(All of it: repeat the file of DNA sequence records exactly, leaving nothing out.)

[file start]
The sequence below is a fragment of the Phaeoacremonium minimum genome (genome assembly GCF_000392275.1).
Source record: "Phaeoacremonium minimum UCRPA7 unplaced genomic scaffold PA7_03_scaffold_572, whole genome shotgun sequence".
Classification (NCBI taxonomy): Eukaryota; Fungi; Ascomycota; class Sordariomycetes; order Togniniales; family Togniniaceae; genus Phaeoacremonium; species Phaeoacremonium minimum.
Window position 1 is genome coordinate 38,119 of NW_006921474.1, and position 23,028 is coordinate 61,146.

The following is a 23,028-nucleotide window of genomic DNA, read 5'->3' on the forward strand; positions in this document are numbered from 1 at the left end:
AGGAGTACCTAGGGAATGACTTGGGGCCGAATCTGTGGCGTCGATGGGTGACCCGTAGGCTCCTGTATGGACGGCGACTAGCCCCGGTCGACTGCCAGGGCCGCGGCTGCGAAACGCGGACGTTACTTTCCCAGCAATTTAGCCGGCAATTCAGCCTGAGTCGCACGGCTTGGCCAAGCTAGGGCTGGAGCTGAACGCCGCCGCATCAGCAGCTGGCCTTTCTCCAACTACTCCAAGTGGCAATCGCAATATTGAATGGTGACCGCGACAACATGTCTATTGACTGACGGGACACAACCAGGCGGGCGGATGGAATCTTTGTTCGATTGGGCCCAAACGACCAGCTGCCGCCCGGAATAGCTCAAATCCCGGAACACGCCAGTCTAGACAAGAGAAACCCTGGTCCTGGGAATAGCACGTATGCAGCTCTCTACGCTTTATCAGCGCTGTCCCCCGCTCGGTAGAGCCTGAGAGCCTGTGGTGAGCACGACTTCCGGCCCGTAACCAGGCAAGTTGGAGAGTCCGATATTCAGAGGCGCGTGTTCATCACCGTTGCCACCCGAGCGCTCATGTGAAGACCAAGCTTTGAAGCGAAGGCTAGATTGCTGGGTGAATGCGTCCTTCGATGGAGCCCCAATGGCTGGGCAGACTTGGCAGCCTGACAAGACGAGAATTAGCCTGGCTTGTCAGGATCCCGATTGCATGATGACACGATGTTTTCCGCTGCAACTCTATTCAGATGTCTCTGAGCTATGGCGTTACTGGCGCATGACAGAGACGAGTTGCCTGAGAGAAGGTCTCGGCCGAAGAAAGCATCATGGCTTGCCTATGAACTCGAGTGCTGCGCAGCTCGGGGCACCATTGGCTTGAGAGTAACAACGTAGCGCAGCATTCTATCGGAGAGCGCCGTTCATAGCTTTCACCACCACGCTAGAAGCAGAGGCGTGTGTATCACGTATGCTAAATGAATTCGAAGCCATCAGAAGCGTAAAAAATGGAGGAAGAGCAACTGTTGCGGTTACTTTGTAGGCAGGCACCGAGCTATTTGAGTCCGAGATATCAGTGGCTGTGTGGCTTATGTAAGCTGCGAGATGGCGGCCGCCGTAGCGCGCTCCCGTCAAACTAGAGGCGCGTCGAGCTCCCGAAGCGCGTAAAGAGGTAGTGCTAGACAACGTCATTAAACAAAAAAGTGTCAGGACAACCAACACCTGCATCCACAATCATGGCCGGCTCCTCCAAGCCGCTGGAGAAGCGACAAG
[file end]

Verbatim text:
The sequence below is a fragment of the Phaeoacremonium minimum genome (genome assembly GCF_000392275.1).
Source record: "Phaeoacremonium minimum UCRPA7 unplaced genomic scaffold PA7_03_scaffold_572, whole genome shotgun sequence".
Classification (NCBI taxonomy): Eukaryota; Fungi; Ascomycota; class Sordariomycetes; order Togniniales; family Togniniaceae; genus Phaeoacremonium; species Phaeoacremonium minimum.
Window position 1 is genome coordinate 38,119 of NW_006921474.1, and position 23,028 is coordinate 61,146.

The following is a 23,028-nucleotide window of genomic DNA, read 5'->3' on the forward strand; positions in this document are numbered from 1 at the left end:
AGGAGTACCTAGGGAATGACTTGGGGCCGAATCTGTGGCGTCGATGGGTGACCCGTAGGCTCCTGTATGGACGGCGACTAGCCCCGGTCGACTGCCAGGGCCGCGGCTGCGAAACGCGGACGTTACTTTCCCAGCAATTTAGCCGGCAATTCAGCCTGAGTCGCACGGCTTGGCCAAGCTAGGGCTGGAGCTGAACGCCGCCGCATCAGCAGCTGGCCTTTCTCCAACTACTCCAAGTGGCAATCGCAATATTGAATGGTGACCGCGACAACATGTCTATTGACTGACGGGACACAACCAGGCGGGCGGATGGAATCTTTGTTCGATTGGGCCCAAACGACCAGCTGCCGCCCGGAATAGCTCAAATCCCGGAACACGCCAGTCTAGACAAGAGAAACCCTGGTCCTGGGAATAGCACGTATGCAGCTCTCTACGCTTTATCAGCGCTGTCCCCCGCTCGGTAGAGCCTGAGAGCCTGTGGTGAGCACGACTTCCGGCCCGTAACCAGGCAAGTTGGAGAGTCCGATATTCAGAGGCGCGTGTTCATCACCGTTGCCACCCGAGCGCTCATGTGAAGACCAAGCTTTGAAGCGAAGGCTAGATTGCTGGGTGAATGCGTCCTTCGATGGAGCCCCAATGGCTGGGCAGACTTGGCAGCCTGACAAGACGAGAATTAGCCTGGCTTGTCAGGATCCCGATTGCATGATGACACGATGTTTTCCGCTGCAACTCTATTCAGATGTCTCTGAGCTATGGCGTTACTGGCGCATGACAGAGACGAGTTGCCTGAGAGAAGGTCTCGGCCGAAGAAAGCATCATGGCTTGCCTATGAACTCGAGTGCTGCGCAGCTCGGGGCACCATTGGCTTGAGAGTAACAACGTAGCGCAGCATTCTATCGGAGAGCGCCGTTCATAGCTTTCACCACCACGCTAGAAGCAGAGGCGTGTGTATCACGTATGCTAAATGAATTCGAAGCCATCAGAAGCGTAAAAAATGGAGGAAGAGCAACTGTTGCGGTTACTTTGTAGGCAGGCACCGAGCTATTTGAGTCCGAGATATCAGTGGCTGTGTGGCTTATGTAAGCTGCGAGATGGCGGCCGCCGTAGCGCGCTCCCGTCAAACTAGAGGCGCGTCGAGCTCCCGAAGCGCGTAAAGAGGTAGTGCTAGACAACGTCATTAAACAAAAAAGTGTCAGGACAACCAACACCTGCATCCACAATCATGGCCGGCTCCTCCAAGCCGCTGGAGAAGCGACAAG